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Archive for Apocalyptic

Apocalyptic Accounts of Paul

Given the recent discussions of the apocalyptic perspective of Paul, I found interesting the following sentence by Stephen Fowl in Paul, Philosophy, and the Theopolitical Vision (ed. Douglas Harink), a forthcoming volume in our Theopolitical Visions series that I am currently working on.

These apocalyptic accounts of Paul are a persistent reminder that both scholars and Christians have a tendency to domesticate Paul and his writings, gathering supposed conceptual and religious antecedents to central Pauline terminology so that he appears to be little more than a small tremor on the theological terrain, something you can feel, but which does not bring down buildings (Fowl, “A Very Particular Universalism”).

Insufficiently Theological

I’ve been slowly making my way through Douglas Harink’s Paul among the Postliberals: Pauline Theology beyond Christendom and Modernity (Brazos, 2003)—slowly, not because I am digesting it deeply, but because I have little time for reading these days and so I can only get at the book in fits and starts.

Harink writes well and clearly. And, his project is impressive, crossing disciplinary boundaries easily. He is able to address issues with both the traditional and the new perspectives on Paul. The criticisms of the traditional perspective are well worn. Harink’s criticism of the New Perspective, on the other hand, is fresh because he does not march out the old soldiers from the traditional view. Instead, he writes things like the following:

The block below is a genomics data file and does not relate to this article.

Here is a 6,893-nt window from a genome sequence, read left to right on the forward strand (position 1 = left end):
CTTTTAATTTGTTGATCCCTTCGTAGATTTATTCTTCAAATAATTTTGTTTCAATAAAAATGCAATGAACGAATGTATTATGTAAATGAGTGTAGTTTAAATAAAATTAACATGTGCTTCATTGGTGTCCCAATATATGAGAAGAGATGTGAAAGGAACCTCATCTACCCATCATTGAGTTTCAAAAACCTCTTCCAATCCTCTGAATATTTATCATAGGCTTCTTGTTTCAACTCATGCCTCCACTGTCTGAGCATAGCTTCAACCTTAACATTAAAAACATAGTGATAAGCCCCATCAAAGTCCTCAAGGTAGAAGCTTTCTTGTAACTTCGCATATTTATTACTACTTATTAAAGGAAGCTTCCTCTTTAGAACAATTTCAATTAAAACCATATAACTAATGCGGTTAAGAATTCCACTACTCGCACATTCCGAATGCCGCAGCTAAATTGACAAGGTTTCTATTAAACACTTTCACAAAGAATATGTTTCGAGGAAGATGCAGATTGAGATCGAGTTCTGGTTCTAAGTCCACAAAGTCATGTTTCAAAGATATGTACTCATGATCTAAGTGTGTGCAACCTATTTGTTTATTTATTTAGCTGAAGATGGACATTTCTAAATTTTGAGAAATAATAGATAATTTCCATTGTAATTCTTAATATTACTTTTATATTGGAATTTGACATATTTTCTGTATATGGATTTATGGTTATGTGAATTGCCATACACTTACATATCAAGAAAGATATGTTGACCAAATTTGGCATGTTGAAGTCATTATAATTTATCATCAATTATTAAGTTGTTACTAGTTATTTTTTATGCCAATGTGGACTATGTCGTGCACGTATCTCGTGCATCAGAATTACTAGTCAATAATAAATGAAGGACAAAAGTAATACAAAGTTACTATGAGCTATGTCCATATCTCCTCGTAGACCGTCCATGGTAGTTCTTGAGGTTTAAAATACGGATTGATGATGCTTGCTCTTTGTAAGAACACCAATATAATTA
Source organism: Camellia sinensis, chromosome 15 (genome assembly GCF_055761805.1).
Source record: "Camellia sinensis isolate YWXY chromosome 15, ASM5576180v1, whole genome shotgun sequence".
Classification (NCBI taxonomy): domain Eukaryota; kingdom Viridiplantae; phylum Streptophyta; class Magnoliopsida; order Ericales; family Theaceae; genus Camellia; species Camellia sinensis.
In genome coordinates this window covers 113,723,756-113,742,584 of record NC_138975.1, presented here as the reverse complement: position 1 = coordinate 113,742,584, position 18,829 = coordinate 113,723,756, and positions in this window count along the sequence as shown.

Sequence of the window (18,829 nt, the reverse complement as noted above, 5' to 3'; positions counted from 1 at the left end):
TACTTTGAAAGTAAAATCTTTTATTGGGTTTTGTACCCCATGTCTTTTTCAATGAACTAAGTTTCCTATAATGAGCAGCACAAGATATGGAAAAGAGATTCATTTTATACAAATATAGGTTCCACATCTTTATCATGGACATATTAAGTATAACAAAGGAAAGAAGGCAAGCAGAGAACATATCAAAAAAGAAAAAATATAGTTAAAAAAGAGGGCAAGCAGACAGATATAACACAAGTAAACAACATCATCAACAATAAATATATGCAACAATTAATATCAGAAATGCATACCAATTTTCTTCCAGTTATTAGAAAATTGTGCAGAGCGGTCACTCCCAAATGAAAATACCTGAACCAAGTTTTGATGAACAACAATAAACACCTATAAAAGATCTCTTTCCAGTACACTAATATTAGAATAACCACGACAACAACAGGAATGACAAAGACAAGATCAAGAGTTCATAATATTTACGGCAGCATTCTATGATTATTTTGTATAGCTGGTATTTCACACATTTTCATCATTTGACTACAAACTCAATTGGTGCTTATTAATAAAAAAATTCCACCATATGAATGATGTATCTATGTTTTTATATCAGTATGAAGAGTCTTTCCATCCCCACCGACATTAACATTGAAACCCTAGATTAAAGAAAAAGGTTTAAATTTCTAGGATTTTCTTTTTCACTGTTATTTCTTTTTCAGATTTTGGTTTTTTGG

Such, I believe, is one of the persistent shortcomings of some of the work from the “new perspective on Paul.” E. P. Sanders, J. D. G. Dunn, N. T. Wright, and others often borrow from the repertoire of historical, sociological, and religious studies to name the terms of Paul’s theological concerns. It is supposed that he is wrestling with questions about the conditions for “getting in and staying in” a certain religious group (i.e., the covenant people of God); or with group “boundary markers” which distinguish and separate groups from one another, but which in Christ are eradicated, making all groups into one; or with “inclusion” and “exclusion,” that is, the difference between “Jewish ethnic nationalism” which is by definition “exclusive” and the new message of God’s gracious “acceptance” of all in Jesus Christ and which is therefore “inclusive.” Without denying the element of truth in these and similar construals, they are insufficiently apocalyptic/theological. They miss the crucial point that in Galatians Paul is concerned to affirm “the singularity of the gospel”—that God’s relationship to and purpose for the nations and all creation is exclusively determined by and through God’s cosmic-eschatological-healing in teh cross and resurrection of Jesus Christ and the outpouring of the Holy Spirit

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